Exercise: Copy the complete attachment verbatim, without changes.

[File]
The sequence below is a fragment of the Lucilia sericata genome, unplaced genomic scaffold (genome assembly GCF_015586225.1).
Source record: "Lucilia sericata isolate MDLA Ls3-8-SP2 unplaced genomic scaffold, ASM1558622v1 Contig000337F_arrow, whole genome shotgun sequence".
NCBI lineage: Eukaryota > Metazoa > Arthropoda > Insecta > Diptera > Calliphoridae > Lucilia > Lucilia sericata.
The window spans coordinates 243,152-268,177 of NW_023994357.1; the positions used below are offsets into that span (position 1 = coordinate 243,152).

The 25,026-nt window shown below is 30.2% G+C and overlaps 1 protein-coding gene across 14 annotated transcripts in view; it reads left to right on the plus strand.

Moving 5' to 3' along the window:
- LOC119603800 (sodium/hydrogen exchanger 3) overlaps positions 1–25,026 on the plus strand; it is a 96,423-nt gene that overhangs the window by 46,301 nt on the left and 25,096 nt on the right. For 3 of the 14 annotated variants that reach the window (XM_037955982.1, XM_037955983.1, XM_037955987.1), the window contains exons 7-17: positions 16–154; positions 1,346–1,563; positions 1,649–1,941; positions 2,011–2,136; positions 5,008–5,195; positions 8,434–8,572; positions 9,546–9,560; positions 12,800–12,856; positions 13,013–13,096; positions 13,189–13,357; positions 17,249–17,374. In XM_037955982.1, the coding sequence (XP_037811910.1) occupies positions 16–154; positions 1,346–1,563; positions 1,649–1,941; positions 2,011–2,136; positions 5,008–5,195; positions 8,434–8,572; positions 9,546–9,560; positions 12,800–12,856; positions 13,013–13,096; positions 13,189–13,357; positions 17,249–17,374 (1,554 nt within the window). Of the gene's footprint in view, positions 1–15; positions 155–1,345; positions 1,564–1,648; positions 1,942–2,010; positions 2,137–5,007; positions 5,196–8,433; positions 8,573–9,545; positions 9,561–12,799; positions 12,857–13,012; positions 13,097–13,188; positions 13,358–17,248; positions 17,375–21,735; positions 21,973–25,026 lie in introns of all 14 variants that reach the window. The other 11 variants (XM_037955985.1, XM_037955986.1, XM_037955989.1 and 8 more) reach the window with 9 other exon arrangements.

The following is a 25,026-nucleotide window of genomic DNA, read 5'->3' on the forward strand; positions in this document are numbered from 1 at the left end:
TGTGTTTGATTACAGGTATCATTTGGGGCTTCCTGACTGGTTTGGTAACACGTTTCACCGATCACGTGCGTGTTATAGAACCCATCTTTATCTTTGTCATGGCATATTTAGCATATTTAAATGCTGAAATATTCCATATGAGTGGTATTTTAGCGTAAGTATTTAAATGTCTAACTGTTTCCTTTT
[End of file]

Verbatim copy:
The sequence below is a fragment of the Lucilia sericata genome, unplaced genomic scaffold (genome assembly GCF_015586225.1).
Source record: "Lucilia sericata isolate MDLA Ls3-8-SP2 unplaced genomic scaffold, ASM1558622v1 Contig000337F_arrow, whole genome shotgun sequence".
NCBI lineage: Eukaryota > Metazoa > Arthropoda > Insecta > Diptera > Calliphoridae > Lucilia > Lucilia sericata.
The window spans coordinates 243,152-268,177 of NW_023994357.1; the positions used below are offsets into that span (position 1 = coordinate 243,152).

The 25,026-nt window shown below is 30.2% G+C and overlaps 1 protein-coding gene across 14 annotated transcripts in view; it reads left to right on the plus strand.

Moving 5' to 3' along the window:
- LOC119603800 (sodium/hydrogen exchanger 3) overlaps positions 1–25,026 on the plus strand; it is a 96,423-nt gene that overhangs the window by 46,301 nt on the left and 25,096 nt on the right. For 3 of the 14 annotated variants that reach the window (XM_037955982.1, XM_037955983.1, XM_037955987.1), the window contains exons 7-17: positions 16–154; positions 1,346–1,563; positions 1,649–1,941; positions 2,011–2,136; positions 5,008–5,195; positions 8,434–8,572; positions 9,546–9,560; positions 12,800–12,856; positions 13,013–13,096; positions 13,189–13,357; positions 17,249–17,374. In XM_037955982.1, the coding sequence (XP_037811910.1) occupies positions 16–154; positions 1,346–1,563; positions 1,649–1,941; positions 2,011–2,136; positions 5,008–5,195; positions 8,434–8,572; positions 9,546–9,560; positions 12,800–12,856; positions 13,013–13,096; positions 13,189–13,357; positions 17,249–17,374 (1,554 nt within the window). Of the gene's footprint in view, positions 1–15; positions 155–1,345; positions 1,564–1,648; positions 1,942–2,010; positions 2,137–5,007; positions 5,196–8,433; positions 8,573–9,545; positions 9,561–12,799; positions 12,857–13,012; positions 13,097–13,188; positions 13,358–17,248; positions 17,375–21,735; positions 21,973–25,026 lie in introns of all 14 variants that reach the window. The other 11 variants (XM_037955985.1, XM_037955986.1, XM_037955989.1 and 8 more) reach the window with 9 other exon arrangements.

The following is a 25,026-nucleotide window of genomic DNA, read 5'->3' on the forward strand; positions in this document are numbered from 1 at the left end:
TGTGTTTGATTACAGGTATCATTTGGGGCTTCCTGACTGGTTTGGTAACACGTTTCACCGATCACGTGCGTGTTATAGAACCCATCTTTATCTTTGTCATGGCATATTTAGCATATTTAAATGCTGAAATATTCCATATGAGTGGTATTTTAGCGTAAGTATTTAAATGTCTAACTGTTTCCTTTT